It is my hope that, by presenting students with artists who make art in Kansas, we can present to them the possibility of returning home again, or even of staying and making art in a rural community. For example, there’s nothing preventing a group of Fort Hays State grads from creating the kind of theatre company envisioned by rural arts advocate Scott Walters: a resident ensemble which creates art with and for its local community, while putting its members’ FFA skills to use growing vegetables and making honey.
Brown-Kuchera notes that distance, rather than lack of interest, is the primary obstacle to arts participation in western Kansas. “Some of the students were bused well over an hour” to get to the Red Carpet Academy, Brown-Kuchera said. From Quinter, it is a four-hour drive one-way to get to the Equity theatres in Denver or Kansas City. Touring companies like Ride into History help close the distance by traveling to schools, churches, and community centers throughout the state, but grants from public and private funding (such as local arts commissions or the Hansen Foundation) are generally necessary to help cover the high transportation costs.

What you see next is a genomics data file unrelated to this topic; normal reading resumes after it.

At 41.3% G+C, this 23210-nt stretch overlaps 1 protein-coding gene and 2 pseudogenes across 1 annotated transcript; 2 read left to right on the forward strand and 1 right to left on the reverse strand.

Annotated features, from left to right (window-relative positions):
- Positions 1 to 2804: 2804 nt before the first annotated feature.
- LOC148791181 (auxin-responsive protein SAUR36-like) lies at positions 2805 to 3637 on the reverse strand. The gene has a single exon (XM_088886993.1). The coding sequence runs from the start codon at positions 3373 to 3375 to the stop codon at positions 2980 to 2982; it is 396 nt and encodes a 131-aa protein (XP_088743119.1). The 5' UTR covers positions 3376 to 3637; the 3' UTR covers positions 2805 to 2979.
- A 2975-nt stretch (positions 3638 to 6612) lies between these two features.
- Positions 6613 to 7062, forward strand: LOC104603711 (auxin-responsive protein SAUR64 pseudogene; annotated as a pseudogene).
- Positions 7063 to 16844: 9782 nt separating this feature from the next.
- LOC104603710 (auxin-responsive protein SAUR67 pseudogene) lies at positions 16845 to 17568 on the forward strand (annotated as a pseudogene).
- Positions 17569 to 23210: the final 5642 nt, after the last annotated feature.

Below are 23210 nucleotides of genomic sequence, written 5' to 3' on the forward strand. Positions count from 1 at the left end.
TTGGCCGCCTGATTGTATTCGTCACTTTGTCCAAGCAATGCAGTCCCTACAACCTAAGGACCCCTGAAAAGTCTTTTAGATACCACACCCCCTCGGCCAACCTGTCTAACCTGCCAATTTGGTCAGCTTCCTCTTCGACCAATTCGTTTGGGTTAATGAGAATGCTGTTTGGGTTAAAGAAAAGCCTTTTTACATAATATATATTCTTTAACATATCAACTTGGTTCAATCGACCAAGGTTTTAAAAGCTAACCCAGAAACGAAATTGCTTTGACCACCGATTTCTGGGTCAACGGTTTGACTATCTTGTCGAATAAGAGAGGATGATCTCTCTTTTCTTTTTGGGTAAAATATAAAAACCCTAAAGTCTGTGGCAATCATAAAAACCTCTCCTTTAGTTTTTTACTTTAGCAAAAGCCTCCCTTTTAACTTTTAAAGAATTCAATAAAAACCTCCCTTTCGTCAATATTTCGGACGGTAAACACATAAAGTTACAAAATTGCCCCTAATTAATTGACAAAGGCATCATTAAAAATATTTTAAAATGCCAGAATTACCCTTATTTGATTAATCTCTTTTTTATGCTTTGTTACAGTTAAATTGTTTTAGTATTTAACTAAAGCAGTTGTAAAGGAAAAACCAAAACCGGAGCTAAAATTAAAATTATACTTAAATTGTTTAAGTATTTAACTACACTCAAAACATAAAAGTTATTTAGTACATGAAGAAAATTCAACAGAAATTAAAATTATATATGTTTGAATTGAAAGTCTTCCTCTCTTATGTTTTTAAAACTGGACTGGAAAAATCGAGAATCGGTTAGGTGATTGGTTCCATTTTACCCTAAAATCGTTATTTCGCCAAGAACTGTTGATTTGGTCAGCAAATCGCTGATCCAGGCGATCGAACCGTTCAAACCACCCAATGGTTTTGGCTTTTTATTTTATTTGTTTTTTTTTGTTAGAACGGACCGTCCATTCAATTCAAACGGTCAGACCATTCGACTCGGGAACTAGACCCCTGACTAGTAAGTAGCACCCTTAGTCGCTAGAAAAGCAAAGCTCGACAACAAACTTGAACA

A resident ensemble may be able to support itself in a college town such as Hays (by combining side jobs and cottage industries with theatre), but working from one’s rural hometown would require touring, and being dependent on the grant money that makes such tours possible. It is a difficult life in the arts, but it can be done—as long as communities maintain the funding that allows artists to make a living in their own hometowns, and share their stories with the next generation.